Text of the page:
Turkish private sector’s external debt down in July


The value of the Turkish private sector’s outstanding loans received from foreign countries fell in July, the country’s Central Bank announced on Wednesday.

The private sector’s short-term external loans — excluding trade credits — amounted to $12.9 billion in July, down $2.5 billion versus the end of last year, according to the Central Bank of the Republic of Turkey (CBRT).

The bank said that 75.3% of all short-term loans consisted of liabilities of financial institutions.

On the long-term side, the private sector’s loans from abroad totaled $198.5 billion as of July, down $11.2 billion from the end of 2018.

Financial institution liabilities constituted 47% of long-term external loans, the CBRT noted.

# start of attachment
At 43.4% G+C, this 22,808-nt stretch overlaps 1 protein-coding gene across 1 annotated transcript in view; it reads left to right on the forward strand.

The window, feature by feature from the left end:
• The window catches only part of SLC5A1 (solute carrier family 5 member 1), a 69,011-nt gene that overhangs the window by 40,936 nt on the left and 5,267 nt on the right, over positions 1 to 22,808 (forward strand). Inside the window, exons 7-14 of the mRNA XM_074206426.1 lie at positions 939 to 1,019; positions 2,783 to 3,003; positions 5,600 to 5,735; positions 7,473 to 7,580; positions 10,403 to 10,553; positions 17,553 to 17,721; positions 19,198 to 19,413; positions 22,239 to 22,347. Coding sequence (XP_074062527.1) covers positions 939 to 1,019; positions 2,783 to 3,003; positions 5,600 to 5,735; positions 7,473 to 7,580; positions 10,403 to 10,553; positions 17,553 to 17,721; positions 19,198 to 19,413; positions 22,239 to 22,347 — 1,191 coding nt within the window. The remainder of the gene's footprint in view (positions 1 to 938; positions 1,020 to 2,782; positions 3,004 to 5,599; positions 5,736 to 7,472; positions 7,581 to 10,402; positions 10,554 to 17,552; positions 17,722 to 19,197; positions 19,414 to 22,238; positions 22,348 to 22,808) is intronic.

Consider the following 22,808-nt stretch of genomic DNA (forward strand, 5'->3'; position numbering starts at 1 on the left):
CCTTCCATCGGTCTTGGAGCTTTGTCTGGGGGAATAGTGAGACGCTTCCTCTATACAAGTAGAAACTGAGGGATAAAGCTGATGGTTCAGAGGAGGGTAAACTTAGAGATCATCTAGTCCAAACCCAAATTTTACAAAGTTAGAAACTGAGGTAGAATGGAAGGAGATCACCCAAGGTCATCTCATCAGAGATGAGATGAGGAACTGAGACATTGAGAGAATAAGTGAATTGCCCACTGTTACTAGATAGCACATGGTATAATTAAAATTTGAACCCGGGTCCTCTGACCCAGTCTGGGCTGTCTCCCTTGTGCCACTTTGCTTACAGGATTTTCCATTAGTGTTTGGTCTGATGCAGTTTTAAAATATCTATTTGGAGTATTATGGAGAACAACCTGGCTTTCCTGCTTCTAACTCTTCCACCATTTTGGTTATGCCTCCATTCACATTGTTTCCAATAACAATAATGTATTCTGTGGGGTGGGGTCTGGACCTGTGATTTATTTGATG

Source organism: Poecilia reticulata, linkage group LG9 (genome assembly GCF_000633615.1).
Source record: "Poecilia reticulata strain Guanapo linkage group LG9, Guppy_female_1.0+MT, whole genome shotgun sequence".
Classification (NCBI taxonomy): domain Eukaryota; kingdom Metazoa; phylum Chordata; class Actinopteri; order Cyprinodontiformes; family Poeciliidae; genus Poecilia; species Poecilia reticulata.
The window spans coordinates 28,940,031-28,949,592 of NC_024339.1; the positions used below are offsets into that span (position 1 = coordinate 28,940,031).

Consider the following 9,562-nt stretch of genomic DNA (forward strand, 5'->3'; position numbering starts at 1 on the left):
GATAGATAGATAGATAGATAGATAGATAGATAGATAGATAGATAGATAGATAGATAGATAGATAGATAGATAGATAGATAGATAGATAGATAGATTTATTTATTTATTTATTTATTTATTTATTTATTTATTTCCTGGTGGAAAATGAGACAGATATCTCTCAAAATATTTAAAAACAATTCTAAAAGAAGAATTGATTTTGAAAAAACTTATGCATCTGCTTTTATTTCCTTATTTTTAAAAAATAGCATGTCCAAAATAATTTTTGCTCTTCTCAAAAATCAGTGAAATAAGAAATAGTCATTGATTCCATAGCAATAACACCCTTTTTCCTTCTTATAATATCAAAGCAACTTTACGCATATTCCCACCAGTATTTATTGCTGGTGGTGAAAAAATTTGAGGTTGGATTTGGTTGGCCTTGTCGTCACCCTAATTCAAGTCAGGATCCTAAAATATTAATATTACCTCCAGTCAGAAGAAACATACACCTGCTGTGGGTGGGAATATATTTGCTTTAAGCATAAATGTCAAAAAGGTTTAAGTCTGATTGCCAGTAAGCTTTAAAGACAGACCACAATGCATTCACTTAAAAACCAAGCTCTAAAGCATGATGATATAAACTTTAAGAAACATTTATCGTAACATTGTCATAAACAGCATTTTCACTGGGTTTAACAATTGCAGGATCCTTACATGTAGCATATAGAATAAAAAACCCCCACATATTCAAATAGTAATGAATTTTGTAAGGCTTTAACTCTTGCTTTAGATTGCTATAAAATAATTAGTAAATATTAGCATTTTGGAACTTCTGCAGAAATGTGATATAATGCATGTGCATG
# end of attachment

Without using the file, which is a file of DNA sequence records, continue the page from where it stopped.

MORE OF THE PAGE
Regarding the currency composition, of the total long-term loans in the amount of $198.5 billion, 60.6% consists of the U.S. dollar, 33.8% consists of euro, 4.1% consists of Turkish lira and 1.5% consists of other currencies.

“And of the total short-term loans in the amount of $12.9 billion, 53.9% consists of the U.S. dollar, 27% consists of euro, 18.9% consists of Turkish lira and 0.2% consist of other currencies,” the CBRT said.

The bank added that principal repayments of the private sector’s total outstanding external loans were $57.1 billion for the next 12 months by the end of July.

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